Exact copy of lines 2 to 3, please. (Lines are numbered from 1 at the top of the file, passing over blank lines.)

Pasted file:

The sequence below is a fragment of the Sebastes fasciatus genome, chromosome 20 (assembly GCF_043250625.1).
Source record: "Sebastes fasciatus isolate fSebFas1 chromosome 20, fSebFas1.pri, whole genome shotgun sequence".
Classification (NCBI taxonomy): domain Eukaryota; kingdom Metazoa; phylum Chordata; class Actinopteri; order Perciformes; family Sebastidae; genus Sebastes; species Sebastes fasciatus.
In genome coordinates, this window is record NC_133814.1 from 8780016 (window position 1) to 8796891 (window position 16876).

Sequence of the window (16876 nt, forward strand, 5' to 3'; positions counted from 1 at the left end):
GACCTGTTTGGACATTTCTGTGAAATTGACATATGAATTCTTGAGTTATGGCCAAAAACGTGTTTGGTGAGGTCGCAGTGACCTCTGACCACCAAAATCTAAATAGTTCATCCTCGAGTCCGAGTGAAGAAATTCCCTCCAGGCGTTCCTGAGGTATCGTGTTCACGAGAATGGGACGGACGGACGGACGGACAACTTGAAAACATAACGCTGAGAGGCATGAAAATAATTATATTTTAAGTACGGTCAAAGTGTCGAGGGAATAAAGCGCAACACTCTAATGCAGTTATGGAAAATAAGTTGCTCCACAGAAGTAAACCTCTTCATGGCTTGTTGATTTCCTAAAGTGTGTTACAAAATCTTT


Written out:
Source record: "Sebastes fasciatus isolate fSebFas1 chromosome 20, fSebFas1.pri, whole genome shotgun sequence".
Classification (NCBI taxonomy): domain Eukaryota; kingdom Metazoa; phylum Chordata; class Actinopteri; order Perciformes; family Sebastidae; genus Sebastes; species Sebastes fasciatus.